It’s not usually a good sign when your earnings report starts with a vote of confidence from the boss and is followed by an explanation about why the same quarter last year was so good. CBS Corp. (NYSE: CBS) lost $55.3 million, or $0.8 per share, in the first quarter, compared with a profit of $244.3 million, or $0.37 per share, in Q108. Revenues of $3.1 billion for Q1, were down from $3.65 billion.
Like the showman that he is, CBS CEO Leslie Moonves — under fire by a lot of critics but supported publicly by Sumner Redstone — talked about the problems, then tried to focus on internal trends suggesting the second half of 2009 will be better.
About those comps: It wasn’t just the decline in advertising competitors are facing; Q108 included political spending, lower production costs because of the writers’ strike, and a benefit from a change in CSI distribution. CBS says it benefited from the “positive impact” of acquiring CNET Networks, higher affiliate and home entertainment fees, and $75 million in cost cutting. But the impact of CNET overall on CBS isn’t that easy to unpeel, at least financially.
CBS Interactive revenue nearly tripled with the acquisition of CNET — to $133.6 million from $52.9 million. If CBS owned CNET during Q108, though, comparable revenue would be down 5 percent; it’s not completely apples-apples but that’s still better than some interactive divisions at other companies that break out numbers for interactive groups. The Disney (NYSE: DIS) Interactive Media Group, which was down 17 percent, and Fox Interactive Media (NYSE: NWS), down 11 percent. Unlike CBS, neither group includes revenue from broadcast network sites.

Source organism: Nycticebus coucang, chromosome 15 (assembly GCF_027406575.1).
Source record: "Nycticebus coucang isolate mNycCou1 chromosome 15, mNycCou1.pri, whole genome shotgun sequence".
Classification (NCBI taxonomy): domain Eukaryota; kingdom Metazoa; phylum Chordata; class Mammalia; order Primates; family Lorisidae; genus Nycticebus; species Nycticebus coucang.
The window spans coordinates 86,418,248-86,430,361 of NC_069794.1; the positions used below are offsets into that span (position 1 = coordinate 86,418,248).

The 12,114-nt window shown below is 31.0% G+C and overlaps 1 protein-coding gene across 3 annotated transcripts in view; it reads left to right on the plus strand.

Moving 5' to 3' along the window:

Operating income before depreciation and amortization (OIBDA) also showed an uptick to $8.2 million from $1.1 million. But — on paper — CBS Interactive still lost money — $11.6 million compared with $2.7 million, attributed to depreciation and amortization expenses related to CNET.
CBS is still selling the $1.8 billion acquisition of CNET Networks, one of the last big media deals before the poor economy kicked in. The integration of the formerly public company with the interactive properties of CBS has gone fairly smoothly for a media merger and the company continues to tout traffic growth and its ability to cut costs. Moonves highlighted growth in total monthly uniques — up 20 percent over since CNET was acquired; it has moved up a notch in the comScore (NSDQ: SCOR) Media Metrix top internet propoerties and the expansion and relaunch of TV.com also has helped it break into the top 10 for video viewers as well. (Just imagine what the numbers might be with Hulu’s content, which was yanked soon after the redesign.)